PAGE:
Wool –The accounts received in Lond from New South Wales to the 8th of January, state that the produce of the last year’s clip of wool in Australia will be greatest than that of the preceding year, and the the quality has also considerably improved. From Van Dieman’s Land it is now ascertained that the supply this year will be short, but the general quality is very superior. In the course of about a week or ten days, large arrivals of wool are looked for from New South Wales and the private contract business is expected to be very active. The public sales of wools went off on Friday very well, and at full prices. The arrivals of this week have consisted of about 708 bales, of which about 292 bales were Van Dieman’s Land wools, and the rest German. There is a steady demand, and as it is understood that the manufacturers are short of stock, the anticipations are that trade will son be greatly improved.
York Wool Market, May 23.–The market commenced here for this season this day, with only a small show of wool, and not many buyers. The holders asking very high prices caused part to be left unsold. The following are the prices ; Hogs from 18s to 19s ; Hogs and Ewes 16s 6d to 17s 6d ; Locks 11s to 12s, 6d per stone of 16lbs.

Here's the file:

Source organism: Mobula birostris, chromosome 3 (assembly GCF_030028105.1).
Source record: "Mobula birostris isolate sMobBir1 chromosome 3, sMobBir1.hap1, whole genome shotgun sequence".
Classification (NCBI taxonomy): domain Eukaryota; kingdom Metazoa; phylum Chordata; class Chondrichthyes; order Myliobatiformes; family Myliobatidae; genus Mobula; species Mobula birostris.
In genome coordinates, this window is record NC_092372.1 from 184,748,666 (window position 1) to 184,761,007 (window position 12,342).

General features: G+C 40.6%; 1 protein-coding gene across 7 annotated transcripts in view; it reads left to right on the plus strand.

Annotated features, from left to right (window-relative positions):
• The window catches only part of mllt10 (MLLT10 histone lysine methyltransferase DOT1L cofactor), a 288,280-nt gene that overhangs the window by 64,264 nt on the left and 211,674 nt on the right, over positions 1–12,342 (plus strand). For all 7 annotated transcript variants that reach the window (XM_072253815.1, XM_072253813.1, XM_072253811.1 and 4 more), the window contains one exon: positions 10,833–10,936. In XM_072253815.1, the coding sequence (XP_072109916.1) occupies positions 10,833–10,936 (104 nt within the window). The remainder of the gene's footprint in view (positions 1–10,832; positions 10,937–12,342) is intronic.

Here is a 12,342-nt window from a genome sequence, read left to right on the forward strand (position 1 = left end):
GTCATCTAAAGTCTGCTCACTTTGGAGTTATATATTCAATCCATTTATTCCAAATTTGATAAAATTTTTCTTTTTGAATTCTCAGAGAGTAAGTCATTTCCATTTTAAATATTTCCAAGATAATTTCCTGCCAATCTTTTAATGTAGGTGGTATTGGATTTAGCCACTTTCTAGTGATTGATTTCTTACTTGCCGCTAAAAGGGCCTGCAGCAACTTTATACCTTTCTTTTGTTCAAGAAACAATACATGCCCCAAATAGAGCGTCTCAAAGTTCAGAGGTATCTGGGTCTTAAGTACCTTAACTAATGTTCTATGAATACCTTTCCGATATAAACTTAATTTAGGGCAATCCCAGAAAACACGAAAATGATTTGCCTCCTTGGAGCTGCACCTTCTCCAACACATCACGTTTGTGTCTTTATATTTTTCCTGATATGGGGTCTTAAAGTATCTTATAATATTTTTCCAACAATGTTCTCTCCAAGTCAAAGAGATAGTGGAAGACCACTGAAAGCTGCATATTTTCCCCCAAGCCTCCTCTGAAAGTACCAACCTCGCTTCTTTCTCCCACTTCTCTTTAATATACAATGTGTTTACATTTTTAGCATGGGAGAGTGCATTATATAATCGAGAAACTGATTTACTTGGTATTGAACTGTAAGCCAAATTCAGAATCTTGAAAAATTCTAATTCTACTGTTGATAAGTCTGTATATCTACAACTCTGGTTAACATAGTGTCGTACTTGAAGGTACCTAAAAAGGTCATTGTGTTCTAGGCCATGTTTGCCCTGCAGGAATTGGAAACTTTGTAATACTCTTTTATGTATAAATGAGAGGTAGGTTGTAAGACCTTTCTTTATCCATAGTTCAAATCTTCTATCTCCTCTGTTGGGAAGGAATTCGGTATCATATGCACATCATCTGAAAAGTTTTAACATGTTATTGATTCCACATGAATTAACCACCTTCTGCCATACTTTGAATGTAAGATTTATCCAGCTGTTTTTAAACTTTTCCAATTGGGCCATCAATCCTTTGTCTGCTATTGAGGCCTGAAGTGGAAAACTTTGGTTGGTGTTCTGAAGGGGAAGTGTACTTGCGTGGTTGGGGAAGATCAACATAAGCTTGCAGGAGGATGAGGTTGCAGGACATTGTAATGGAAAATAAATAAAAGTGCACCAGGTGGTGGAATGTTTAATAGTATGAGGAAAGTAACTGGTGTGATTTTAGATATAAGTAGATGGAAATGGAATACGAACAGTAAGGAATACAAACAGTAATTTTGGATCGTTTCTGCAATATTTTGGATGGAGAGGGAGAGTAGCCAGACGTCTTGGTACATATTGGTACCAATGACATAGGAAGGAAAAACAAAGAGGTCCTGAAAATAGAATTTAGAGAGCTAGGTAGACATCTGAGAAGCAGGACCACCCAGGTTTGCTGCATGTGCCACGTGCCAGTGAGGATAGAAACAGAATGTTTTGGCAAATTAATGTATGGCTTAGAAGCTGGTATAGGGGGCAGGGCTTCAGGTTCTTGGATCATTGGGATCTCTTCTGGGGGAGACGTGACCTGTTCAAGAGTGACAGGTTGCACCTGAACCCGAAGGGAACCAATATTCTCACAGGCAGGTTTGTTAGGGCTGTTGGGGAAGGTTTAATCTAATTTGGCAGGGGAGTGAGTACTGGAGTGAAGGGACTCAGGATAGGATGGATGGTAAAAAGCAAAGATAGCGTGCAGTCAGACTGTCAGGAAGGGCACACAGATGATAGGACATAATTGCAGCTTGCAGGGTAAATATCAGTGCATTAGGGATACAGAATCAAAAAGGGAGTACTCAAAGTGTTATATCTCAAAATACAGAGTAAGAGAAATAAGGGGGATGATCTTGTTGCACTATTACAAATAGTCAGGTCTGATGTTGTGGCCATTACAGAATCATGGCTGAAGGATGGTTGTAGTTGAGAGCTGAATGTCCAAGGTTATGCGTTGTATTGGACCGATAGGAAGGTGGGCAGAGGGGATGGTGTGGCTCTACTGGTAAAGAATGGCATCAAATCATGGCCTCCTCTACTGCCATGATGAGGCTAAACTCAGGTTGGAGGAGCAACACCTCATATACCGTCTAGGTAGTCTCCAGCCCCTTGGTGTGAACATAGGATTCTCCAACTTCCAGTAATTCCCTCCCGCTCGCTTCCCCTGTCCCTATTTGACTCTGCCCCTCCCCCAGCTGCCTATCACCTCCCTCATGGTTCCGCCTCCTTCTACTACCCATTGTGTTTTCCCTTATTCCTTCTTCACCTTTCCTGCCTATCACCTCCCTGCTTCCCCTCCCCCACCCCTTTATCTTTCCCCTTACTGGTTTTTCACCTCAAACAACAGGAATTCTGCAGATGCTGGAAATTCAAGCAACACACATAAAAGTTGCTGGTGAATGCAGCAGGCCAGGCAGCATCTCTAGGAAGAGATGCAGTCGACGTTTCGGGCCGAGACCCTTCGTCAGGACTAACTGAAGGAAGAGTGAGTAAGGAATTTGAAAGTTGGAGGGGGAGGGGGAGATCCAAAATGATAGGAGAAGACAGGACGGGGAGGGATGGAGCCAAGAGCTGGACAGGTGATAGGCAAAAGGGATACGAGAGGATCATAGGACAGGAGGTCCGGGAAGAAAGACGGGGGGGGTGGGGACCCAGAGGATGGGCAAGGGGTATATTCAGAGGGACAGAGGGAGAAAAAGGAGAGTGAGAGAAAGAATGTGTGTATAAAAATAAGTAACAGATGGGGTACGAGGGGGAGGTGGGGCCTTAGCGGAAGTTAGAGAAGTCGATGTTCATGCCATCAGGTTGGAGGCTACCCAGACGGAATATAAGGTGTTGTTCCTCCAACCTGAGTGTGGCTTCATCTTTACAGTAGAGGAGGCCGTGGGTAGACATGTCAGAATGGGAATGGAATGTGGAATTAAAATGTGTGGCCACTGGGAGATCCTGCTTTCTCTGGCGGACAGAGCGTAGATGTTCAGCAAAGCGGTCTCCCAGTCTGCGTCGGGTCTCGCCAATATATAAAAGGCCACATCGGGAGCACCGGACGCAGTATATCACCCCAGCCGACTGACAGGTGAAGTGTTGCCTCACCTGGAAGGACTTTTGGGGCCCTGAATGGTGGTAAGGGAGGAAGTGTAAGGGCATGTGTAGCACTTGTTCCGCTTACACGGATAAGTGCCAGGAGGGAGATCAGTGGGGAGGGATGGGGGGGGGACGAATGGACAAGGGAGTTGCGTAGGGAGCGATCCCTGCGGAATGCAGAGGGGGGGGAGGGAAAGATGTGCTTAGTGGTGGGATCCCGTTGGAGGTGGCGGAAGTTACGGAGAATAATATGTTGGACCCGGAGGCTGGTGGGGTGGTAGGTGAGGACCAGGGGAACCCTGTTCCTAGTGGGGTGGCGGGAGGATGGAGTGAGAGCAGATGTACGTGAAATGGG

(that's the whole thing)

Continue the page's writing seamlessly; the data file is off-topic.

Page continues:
Bradford Market –The supply of Merinos in the markets on Thursday evening, was by no means equal to the demand–all qualities in six quarter wide Merinoes were eagerly bought up, and in some instances a farther advance was obtained ; three quarter wide Merinoes run much in demand, but a very scanty supply ; the advance on six quarter wide Merinoes is from 4s to 6s per piece, compared with what was given at the beginning of the year, and three quarter wide are proportionably higher. Unless a reduction takes place in the price of wool, the manufacturers state they must have a further advance.
Rochdale Flannel Market. –The market today was very lively for this season of the yar ; low goods both for white and for dyeing were of very ready sale, and in some instances a little advance was obtained ; several sales were effected in fine qualities, and if the demand proves permanent, the prospect for the coming season is very promising.
Liverpool Cotton Market. –There has been but a limited inquiry for cotton during the week ; the sales are only about 10,000 bugs, at declining prices.
Citation: Scotsman (Edinburgh, United Kingdom), 29 May 1833, available at the Scissors and Paste Database, http://www.scissorsandpaste.net/227.